Does the Future of Art Have Room for Humans?

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artificial intelligence created art

In recent years, artificial intelligence (AI) has been making inroads in virtually every industry. Chatbots exist for everything from cognitive behavioral therapy to translations to task management. Cars can park themselves. Some even drive themselves.

And while a decade or two ago the idea of AI creating art might have seemed purely science fiction, we now have AI-generated art not only being created but also being sold for prices that would make a lot of artists very jealous. Recently, Google’s AI-created art raised $84,000 in a two-day exhibit.

So what does all this AI art mean for human artists? Is AI eventually going to push humans out of the art world all together? Can AI even create original art that humans would find attractive? And who owns the art AI creates—the AI or the person who created?

Van Gogh’s Starry Night reimagined by Google’s Inceptionism neural network project.

Can AI Create Attractive Art?

Is there any chance an AI can create original art (not derivative of art created by actual humans) that people will actually find aesthetically pleasing? An experiment at Rutgers University’s Art and Artificial Intelligence Lab sought to find out the answer.

They fed an AI thousands of pieces of art by more than a thousand artists and taught it to recognize different styles. They then had it create its own artwork. They then got experts and members of the general public to view the art alongside works created by people and asked them to judge the art. Surprisingly, not only were humans not able to tell the difference between AI-generated art and that created by humans, they also rated much of the AI artwork higher than the human art.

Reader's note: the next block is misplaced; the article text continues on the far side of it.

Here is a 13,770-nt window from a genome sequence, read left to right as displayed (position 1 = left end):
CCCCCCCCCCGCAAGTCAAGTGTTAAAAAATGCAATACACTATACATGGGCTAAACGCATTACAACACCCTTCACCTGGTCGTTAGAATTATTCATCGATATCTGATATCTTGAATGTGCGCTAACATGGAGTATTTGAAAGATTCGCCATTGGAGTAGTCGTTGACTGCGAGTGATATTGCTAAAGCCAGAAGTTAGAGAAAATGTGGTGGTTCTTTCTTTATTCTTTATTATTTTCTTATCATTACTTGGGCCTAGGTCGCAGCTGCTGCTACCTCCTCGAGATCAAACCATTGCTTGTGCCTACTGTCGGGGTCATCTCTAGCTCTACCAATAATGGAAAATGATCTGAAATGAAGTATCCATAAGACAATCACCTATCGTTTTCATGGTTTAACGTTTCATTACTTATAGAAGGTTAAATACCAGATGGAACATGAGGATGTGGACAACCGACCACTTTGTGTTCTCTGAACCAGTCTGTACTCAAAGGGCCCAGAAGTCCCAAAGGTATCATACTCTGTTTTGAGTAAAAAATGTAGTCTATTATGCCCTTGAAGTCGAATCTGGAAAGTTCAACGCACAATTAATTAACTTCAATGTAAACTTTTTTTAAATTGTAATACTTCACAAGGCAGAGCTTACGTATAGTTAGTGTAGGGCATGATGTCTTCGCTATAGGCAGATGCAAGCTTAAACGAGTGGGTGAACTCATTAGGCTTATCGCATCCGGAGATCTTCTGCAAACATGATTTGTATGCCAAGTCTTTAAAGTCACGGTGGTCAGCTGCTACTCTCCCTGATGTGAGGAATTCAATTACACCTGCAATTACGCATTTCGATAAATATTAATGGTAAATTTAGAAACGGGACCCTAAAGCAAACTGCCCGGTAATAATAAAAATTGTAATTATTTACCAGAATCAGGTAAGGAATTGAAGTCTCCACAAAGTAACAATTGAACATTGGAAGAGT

Of course, just because one AI is able to create attractive artwork doesn’t mean that AI in general can do so consistently. At least not yet.

AI art
Art created by an AI at Rutger’s University Art and Artificial Intelligence Lab. Not bad, eh?

Take the AI InspiroBot the world’s first (and snarkiest) inspirational quote generator. While the results are often hilarious, they are generally far from actually being inspirational. The same has happened with various other bots in the arts space, including poetry bots, story bots, and music bots. Of course, there are also successful AIs in each of those categories (like the Japanese AI that made it past the first round in a literary contest with a novella manuscript).

An (allegedly) inspirational quote generated by the InspiroBot.

Then again, not every AI “artist” is looking to create something entirely unique. Next Rembrandt is a project from Microsoft, ING, and others that looked to create a new Rembrandt painting using AI. The final work of art could definitely have been painted by the master himself.

Apps like Prisma make it possible for your average person to harness the power of AI to have their own photos redrawn in the styles of a variety of famous artists, right on their smartphone.

Critical Reception of AI-Produced Art